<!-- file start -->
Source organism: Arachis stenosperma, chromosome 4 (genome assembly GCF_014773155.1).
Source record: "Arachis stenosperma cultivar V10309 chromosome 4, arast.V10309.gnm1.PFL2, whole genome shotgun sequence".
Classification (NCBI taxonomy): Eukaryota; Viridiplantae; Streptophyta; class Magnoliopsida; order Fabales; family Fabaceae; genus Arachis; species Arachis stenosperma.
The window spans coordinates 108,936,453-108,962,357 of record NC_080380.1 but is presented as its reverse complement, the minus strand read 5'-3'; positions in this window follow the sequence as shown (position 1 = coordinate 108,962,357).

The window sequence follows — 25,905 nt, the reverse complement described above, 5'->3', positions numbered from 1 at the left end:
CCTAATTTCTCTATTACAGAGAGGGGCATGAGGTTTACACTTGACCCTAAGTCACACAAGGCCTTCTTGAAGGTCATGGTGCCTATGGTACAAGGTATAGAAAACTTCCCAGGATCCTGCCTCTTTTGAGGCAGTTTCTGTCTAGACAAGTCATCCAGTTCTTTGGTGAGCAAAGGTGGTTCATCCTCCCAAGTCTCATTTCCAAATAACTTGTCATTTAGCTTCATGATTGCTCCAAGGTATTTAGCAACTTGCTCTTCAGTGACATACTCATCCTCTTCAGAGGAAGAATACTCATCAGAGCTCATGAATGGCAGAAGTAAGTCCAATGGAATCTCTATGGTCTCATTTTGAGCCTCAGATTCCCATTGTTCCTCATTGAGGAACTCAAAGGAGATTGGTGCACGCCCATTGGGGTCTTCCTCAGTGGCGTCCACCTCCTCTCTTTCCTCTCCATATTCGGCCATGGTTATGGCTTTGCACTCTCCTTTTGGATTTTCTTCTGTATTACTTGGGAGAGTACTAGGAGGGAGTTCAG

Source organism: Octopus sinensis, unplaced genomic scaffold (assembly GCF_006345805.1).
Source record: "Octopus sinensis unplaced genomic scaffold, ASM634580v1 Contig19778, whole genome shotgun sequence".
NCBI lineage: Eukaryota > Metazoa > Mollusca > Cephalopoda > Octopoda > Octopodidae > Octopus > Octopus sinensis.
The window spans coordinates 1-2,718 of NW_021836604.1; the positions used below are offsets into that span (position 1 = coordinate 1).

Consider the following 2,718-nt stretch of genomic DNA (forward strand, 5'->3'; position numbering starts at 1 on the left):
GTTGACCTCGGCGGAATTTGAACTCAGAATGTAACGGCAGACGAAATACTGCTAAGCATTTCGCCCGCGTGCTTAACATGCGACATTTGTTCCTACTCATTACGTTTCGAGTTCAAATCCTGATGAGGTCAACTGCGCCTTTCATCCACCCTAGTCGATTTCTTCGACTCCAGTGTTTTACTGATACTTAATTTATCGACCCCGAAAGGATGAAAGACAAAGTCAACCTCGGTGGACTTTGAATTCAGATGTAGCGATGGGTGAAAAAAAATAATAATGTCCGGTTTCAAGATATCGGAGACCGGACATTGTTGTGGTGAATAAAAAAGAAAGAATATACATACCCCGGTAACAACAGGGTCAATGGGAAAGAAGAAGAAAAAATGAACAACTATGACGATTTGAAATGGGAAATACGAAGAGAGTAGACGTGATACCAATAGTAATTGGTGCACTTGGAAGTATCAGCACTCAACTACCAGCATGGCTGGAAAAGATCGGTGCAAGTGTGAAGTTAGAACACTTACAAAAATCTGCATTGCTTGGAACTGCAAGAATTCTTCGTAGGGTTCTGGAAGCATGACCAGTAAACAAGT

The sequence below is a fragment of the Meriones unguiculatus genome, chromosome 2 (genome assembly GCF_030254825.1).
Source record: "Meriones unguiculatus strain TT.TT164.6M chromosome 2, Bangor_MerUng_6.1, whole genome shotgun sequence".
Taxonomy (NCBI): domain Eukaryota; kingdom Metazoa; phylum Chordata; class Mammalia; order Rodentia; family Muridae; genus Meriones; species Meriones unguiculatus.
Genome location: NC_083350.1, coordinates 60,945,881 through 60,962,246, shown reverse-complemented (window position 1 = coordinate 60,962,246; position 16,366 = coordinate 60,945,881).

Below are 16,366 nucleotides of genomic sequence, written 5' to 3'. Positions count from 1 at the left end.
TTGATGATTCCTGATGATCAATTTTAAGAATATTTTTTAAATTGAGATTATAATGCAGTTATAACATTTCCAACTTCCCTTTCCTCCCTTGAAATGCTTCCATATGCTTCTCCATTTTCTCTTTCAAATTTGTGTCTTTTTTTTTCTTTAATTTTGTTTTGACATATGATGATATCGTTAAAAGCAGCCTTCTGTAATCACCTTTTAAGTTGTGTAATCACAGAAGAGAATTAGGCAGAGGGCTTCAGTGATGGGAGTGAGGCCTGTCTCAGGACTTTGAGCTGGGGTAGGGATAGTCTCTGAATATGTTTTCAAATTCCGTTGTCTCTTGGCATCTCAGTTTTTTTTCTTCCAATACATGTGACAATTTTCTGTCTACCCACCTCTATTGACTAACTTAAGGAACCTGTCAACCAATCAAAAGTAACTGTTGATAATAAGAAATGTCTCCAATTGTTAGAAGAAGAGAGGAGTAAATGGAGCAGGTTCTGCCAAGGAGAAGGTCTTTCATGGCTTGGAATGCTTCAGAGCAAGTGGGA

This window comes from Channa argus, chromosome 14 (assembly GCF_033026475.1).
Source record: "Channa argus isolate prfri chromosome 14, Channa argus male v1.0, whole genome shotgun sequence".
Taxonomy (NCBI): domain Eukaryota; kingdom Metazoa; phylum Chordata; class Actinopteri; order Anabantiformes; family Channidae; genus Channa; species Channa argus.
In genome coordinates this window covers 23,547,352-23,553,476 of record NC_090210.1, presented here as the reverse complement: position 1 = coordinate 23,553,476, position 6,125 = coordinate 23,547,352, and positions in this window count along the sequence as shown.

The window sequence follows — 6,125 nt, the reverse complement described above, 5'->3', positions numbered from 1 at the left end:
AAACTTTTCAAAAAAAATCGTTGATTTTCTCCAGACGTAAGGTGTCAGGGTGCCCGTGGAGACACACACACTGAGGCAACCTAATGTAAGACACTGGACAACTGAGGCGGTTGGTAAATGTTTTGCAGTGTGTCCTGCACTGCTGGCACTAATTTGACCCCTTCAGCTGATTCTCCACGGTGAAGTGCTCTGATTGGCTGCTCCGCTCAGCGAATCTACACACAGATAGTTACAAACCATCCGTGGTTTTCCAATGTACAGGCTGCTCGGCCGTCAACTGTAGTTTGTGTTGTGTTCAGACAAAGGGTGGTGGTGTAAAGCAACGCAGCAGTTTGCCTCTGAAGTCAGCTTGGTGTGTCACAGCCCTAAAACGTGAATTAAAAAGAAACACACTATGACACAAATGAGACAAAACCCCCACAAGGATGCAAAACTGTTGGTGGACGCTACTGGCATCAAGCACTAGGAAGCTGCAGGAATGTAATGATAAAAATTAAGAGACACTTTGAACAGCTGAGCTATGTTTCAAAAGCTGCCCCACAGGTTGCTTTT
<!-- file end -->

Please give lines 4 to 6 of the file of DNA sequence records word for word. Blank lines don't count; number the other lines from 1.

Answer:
The window spans coordinates 108,936,453-108,962,357 of record NC_080380.1 but is presented as its reverse complement, the minus strand read 5'-3'; positions in this window follow the sequence as shown (position 1 = coordinate 108,962,357).

The window sequence follows — 25,905 nt, the reverse complement described above, 5'->3', positions numbered from 1 at the left end:
CCTAATTTCTCTATTACAGAGAGGGGCATGAGGTTTACACTTGACCCTAAGTCACACAAGGCCTTCTTGAAGGTCATGGTGCCTATGGTACAAGGTATAGAAAACTTCCCAGGATCCTGCCTCTTTTGAGGCAGTTTCTGTCTAGACAAGTCATCCAGTTCTTTGGTGAGCAAAGGTGGTTCATCCTCCCAAGTCTCATTTCCAAATAACTTGTCATTTAGCTTCATGATTGCTCCAAGGTATTTAGCAACTTGCTCTTCAGTGACATACTCATCCTCTTCAGAGGAAGAATACTCATCAGAGCTCATGAATGGCAGAAGTAAGTCCAATGGAATCTCTATGGTCTCATTTTGAGCCTCAGATTCCCATTGTTCCTCATTGAGGAACTCAAAGGAGATTGGTGCACGCCCATTGGGGTCTTCCTCAGTGGCGTCCACCTCCTCTCTTTCCTCTCCATATTCGGCCATGGTTATGGCTTTGCACTCTCCTTTTGGATTTTCTTCTGTATTACTTGGGAGAGTACTAGGAGGGAGTTCAG